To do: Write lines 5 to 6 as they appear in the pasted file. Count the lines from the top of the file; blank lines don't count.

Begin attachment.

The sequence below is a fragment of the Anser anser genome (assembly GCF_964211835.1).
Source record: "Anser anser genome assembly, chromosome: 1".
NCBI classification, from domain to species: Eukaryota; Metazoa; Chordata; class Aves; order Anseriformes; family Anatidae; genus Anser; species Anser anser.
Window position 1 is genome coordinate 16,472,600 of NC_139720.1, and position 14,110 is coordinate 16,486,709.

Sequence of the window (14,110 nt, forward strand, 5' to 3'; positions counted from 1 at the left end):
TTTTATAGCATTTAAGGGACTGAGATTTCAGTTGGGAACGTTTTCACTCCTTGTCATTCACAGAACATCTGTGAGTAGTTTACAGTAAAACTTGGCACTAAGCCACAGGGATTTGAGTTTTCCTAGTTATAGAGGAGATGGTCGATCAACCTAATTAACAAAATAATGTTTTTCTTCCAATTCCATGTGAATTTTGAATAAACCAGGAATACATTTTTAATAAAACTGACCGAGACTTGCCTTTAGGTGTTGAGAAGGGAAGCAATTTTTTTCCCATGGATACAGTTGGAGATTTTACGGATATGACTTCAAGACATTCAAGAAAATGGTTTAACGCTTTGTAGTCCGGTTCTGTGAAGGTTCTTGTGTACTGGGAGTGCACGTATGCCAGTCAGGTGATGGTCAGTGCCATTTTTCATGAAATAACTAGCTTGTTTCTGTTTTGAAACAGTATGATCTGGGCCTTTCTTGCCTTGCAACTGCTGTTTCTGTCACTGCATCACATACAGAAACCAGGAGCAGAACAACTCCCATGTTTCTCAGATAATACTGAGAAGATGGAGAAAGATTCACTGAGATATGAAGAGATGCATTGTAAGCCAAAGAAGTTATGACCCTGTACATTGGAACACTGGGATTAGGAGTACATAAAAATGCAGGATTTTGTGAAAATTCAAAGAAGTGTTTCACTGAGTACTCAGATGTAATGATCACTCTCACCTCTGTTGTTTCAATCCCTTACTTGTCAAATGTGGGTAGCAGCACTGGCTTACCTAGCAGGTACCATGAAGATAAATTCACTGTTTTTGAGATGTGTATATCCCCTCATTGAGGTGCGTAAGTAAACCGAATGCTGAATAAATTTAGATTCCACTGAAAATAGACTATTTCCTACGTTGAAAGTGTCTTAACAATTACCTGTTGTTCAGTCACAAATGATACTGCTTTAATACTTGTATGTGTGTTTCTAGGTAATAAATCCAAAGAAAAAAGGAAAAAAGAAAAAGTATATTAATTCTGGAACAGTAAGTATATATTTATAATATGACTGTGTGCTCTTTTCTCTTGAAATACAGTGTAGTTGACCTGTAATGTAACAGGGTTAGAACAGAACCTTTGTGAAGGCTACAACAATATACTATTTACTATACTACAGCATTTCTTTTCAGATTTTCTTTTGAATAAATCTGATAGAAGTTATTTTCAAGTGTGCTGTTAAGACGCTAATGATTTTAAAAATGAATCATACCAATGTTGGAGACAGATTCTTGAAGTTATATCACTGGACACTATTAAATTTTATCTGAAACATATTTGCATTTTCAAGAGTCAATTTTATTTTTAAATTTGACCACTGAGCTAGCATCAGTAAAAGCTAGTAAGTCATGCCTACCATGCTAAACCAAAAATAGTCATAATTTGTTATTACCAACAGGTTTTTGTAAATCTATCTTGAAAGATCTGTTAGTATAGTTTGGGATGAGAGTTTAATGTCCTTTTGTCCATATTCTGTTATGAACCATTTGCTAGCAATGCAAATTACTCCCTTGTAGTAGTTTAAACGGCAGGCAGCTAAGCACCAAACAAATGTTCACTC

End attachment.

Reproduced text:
Sequence of the window (14,110 nt, forward strand, 5' to 3'; positions counted from 1 at the left end):
TTTTATAGCATTTAAGGGACTGAGATTTCAGTTGGGAACGTTTTCACTCCTTGTCATTCACAGAACATCTGTGAGTAGTTTACAGTAAAACTTGGCACTAAGCCACAGGGATTTGAGTTTTCCTAGTTATAGAGGAGATGGTCGATCAACCTAATTAACAAAATAATGTTTTTCTTCCAATTCCATGTGAATTTTGAATAAACCAGGAATACATTTTTAATAAAACTGACCGAGACTTGCCTTTAGGTGTTGAGAAGGGAAGCAATTTTTTTCCCATGGATACAGTTGGAGATTTTACGGATATGACTTCAAGACATTCAAGAAAATGGTTTAACGCTTTGTAGTCCGGTTCTGTGAAGGTTCTTGTGTACTGGGAGTGCACGTATGCCAGTCAGGTGATGGTCAGTGCCATTTTTCATGAAATAACTAGCTTGTTTCTGTTTTGAAACAGTATGATCTGGGCCTTTCTTGCCTTGCAACTGCTGTTTCTGTCACTGCATCACATACAGAAACCAGGAGCAGAACAACTCCCATGTTTCTCAGATAATACTGAGAAGATGGAGAAAGATTCACTGAGATATGAAGAGATGCATTGTAAGCCAAAGAAGTTATGACCCTGTACATTGGAACACTGGGATTAGGAGTACATAAAAATGCAGGATTTTGTGAAAATTCAAAGAAGTGTTTCACTGAGTACTCAGATGTAATGATCACTCTCACCTCTGTTGTTTCAATCCCTTACTTGTCAAATGTGGGTAGCAGCACTGGCTTACCTAGCAGGTACCATGAAGATAAATTCACTGTTTTTGAGATGTGTATATCCCCTCATTGAGGTGCGTAAGTAAACCGAATGCTGAATAAATTTAGATTCCACTGAAAATAGACTATTTCCTACGTTGAAAGTGTCTTAACAATTACCTGTTGTTCAGTCACAAATGATACTGCTTTAATACTTGTATGTGTGTTTCTAGGTAATAAATCCAAAGAAAAAAGGAAAAAAGAAAAAGTATATTAATTCTGGAACAGTAAGTATATATTTATAATATGACTGTGTGCTCTTTTCTCTTGAAATACAGTGTAGTTGACCTGTAATGTAACAGGGTTAGAACAGAACCTTTGTGAAGGCTACAACAATATACTATTTACTATACTACAGCATTTCTTTTCAGATTTTCTTTTGAATAAATCTGATAGAAGTTATTTTCAAGTGTGCTGTTAAGACGCTAATGATTTTAAAAATGAATCATACCAATGTTGGAGACAGATTCTTGAAGTTATATCACTGGACACTATTAAATTTTATCTGAAACATATTTGCATTTTCAAGAGTCAATTTTATTTTTAAATTTGACCACTGAGCTAGCATCAGTAAAAGCTAGTAAGTCATGCCTACCATGCTAAACCAAAAATAGTCATAATTTGTTATTACCAACAGGTTTTTGTAAATCTATCTTGAAAGATCTGTTAGTATAGTTTGGGATGAGAGTTTAATGTCCTTTTGTCCATATTCTGTTATGAACCATTTGCTAGCAATGCAAATTACTCCCTTGTAGTAGTTTAAACGGCAGGCAGCTAAGCACCAAACAAATGTTCACTC